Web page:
The materials are a pen and paper used to record the verbal and non-verbal reactions of the participants. Also included in the materials are the benches located in the Peace Quad of Loyola University New Orleans. Cigarettes were a key material in this study. They were used when, and only when, the participant was smoking. A debriefing script, a debriefing handout, and 60 copies of the data sheet (see appendix) were also included in the materials.The first part of the data sheet included basic information about the participant and their conditions. The information included the time, date, approximate distance between the participant and the researcher, the condition of the participant and researcher (whether they are smoking or non-smoking), and the amount of time the researcher spent next to the participant.The second part of the data sheet included the scales of the verbal and non-verbal reactions. Both verbal and non-verbal reactions were rated 1-6, depending on the level or severity of their reactions. The non-verbal reactions were reactions that are not sounds or words produced by the participant. Non-verbal reactions were those reactions given through body language. These reactions included (listed least severe to most severe): glancing, crossing leg in opposite direction, crossing arms, turning body in opposite direction, moving hand to guard face, and leaving the bench. The verbal reactions were those sounds and words produced by the participant in response to the researcher. These reactions included sniffing, coughing, clearing the throat, laughing, inquiring what the researcher is doing, and commanding researcher to go away.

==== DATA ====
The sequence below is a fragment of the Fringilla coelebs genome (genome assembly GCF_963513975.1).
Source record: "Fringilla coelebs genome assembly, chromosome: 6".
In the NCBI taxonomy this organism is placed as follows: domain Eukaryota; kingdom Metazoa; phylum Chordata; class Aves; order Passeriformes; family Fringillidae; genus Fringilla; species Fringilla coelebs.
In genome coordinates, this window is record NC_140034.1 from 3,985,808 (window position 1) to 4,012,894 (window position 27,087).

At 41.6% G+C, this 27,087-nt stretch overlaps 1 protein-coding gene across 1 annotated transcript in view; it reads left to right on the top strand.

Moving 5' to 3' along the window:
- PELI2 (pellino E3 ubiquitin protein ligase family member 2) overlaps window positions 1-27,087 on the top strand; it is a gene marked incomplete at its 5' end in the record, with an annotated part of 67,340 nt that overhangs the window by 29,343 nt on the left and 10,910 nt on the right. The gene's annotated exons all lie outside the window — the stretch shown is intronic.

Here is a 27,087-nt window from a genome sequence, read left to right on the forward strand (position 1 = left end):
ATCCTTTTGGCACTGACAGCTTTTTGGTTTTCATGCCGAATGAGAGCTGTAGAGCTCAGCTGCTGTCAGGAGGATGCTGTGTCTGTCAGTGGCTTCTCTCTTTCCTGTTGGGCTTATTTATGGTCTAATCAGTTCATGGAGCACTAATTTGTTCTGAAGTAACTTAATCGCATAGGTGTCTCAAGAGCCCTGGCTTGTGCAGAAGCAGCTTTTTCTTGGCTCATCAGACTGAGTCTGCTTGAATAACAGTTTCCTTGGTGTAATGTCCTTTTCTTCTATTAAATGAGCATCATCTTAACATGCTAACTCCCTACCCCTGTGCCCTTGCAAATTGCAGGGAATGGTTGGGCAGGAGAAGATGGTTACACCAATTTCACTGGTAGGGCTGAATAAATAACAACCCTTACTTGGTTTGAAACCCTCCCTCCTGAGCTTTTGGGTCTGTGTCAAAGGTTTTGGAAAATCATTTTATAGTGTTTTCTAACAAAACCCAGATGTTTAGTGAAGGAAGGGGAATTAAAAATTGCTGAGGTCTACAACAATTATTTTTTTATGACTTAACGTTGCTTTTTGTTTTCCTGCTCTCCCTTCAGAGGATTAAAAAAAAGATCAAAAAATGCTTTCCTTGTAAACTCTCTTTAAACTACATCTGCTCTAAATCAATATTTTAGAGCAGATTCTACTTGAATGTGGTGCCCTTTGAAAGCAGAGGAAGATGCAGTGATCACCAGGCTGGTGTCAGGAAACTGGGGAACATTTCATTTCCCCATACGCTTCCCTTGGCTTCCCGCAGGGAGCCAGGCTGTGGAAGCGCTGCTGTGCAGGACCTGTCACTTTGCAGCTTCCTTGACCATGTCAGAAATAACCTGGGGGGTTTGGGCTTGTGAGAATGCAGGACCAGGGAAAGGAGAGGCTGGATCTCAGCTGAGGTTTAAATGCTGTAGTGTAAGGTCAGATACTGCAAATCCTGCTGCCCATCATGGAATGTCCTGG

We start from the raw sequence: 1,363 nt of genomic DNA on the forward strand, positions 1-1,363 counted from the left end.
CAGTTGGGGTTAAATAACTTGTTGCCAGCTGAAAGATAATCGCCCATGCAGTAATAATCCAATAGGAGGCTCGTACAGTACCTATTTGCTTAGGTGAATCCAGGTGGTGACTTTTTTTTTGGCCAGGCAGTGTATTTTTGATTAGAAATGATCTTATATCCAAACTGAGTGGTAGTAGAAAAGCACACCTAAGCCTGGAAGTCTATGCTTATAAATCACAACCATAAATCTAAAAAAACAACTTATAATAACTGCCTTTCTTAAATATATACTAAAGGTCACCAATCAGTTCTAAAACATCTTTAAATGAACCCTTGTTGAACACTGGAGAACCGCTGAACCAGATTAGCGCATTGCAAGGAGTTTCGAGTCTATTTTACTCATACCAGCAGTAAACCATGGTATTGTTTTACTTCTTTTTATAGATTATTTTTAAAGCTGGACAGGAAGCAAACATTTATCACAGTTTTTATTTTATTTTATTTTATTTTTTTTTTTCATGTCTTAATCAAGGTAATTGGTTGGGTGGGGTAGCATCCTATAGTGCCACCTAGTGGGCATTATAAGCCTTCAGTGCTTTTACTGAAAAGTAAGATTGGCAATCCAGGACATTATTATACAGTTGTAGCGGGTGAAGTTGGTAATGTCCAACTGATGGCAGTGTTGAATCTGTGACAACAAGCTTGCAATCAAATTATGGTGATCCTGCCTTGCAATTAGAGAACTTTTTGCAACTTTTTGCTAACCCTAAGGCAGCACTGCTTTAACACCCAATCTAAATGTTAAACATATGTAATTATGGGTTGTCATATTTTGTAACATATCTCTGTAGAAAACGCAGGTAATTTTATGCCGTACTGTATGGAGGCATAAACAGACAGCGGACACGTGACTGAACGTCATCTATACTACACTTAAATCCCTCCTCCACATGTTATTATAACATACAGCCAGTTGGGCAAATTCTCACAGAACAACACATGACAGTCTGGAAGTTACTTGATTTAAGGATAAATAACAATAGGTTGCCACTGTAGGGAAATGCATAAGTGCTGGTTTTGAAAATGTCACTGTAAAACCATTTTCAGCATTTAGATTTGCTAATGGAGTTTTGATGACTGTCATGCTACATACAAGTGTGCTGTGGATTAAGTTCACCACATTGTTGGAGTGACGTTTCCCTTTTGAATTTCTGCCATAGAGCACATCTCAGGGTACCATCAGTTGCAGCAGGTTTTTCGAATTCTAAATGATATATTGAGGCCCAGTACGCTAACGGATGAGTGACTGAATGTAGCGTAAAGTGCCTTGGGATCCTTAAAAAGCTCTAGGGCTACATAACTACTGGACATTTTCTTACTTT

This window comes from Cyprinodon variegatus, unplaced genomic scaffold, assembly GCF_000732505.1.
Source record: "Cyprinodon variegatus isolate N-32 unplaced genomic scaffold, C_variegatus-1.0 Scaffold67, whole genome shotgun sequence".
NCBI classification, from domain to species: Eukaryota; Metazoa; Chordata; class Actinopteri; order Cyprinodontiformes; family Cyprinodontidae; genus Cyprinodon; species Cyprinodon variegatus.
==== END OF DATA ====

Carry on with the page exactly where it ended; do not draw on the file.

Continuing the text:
This study was a 2 x 2 between subjects design. The between condition was the whether the researcher was smoking or not smoking. There are two independent variables in this study. The first one was the amount of space between the participant and the researcher. This variable had two levels: less than one armís length and more than two armís length between the participant and the researcher. The second independent variable was the smoking status of the researcher. This also had two levels, if the researcher was smoking or not smoking while invading the personal space of the participant. If the participant was smoking a cigarette, the researchers either joined in smoking and observed the verbal and non-verbal reactions or abstained from smoking and observe the smoking femaleís verbal and non-verbal reactions. However, if the participant was not smoking, the researcher refrained from smoking and recorded her verbal and non-verbal reactions. These two independent variables resulted in the following six groups:Experimental Group (30 participants):1. Non-smoking participant, Non-smoking researcher, with less than one armís length between the participant and the researcher (ten participants).2. Smoking participant, Non-smoking researcher, with less than one armís length between the participant and the researcher (ten participants).3. Smoking participant, Smoking researcher, with less than one armís length betweenthe participant and the researcher (ten participants). Control Group (30 participants):1. Non-smoking participant, non-smoking researcher, with more than two armís lengthbetween the participant and the researcher (ten participants).2. Smoking participant, Non-smoking researcher, with more than two armís length between the participant and the researcher (ten participants).3. Smoking participant, smoking researcher, with more than two armís length betweenthe participant and the researcher (ten participants). The Dependent Variable in this study was the reaction to the invasion of personal space. The operational definitions for this study include: Glancing = look at researcher and quickly look awayCrossing leg in opposite direction = placing the leg closest to the researcher over the other leg Crossing arms = folding arms over each otherTurning body in opposite directions = physically positioning body so that their back is facing towards the researcherMoving hand to guard face = placing hand in front of face as to shield from the researcherLeaving the bench = physically standing up and removing themselves from the presence of the researcherFor the experiment group, the primary researcher sat within one armís length of the participant. When sitting within this marker, it was predicted that the participant would feel uncomfortable and react negatively with either verbal or non-verbal reactions mentioned above. For the control group, the researcher sat more than two armís length from the participant and observed the verbal and non-verbal reactions of the female participant. For every participant, the primary researcher remained at the marked spot for five minutes. If the participant did not react to the researcher within that time frame, the researcher removed themselves from the bench and moved on to the next participant. There were several controls in this study. For example, in all cases, the secondary researcher remained out of sight, observing and recording the verbal and non-verbal reactions of the participants. This researcher had to make sure that the participant did not see them observing their reactions, so the secondary researcher sat at across from the participant and the primary researcher and casually looked as if they are performing a task not related to the study. For this study, it was necessary that the participant would not be informed of their involvement in the experiment. Another control in the study was that the researchers did not tell the participants about the study in order to ensure that the researchers were receiving pure naturalistic behaviors. If the participant was informed of the study, reactivity could have occurred. Reactivity occurs when the participant reacts a certain way that might not be true to form because they know that someone is watching them, and therefore altering the results of the study. However, after the researchers had recorded the reactions of the participants, the secondary researcher went up to the participant read from a debriefing script and gave them a debriefing handout (see Appendix).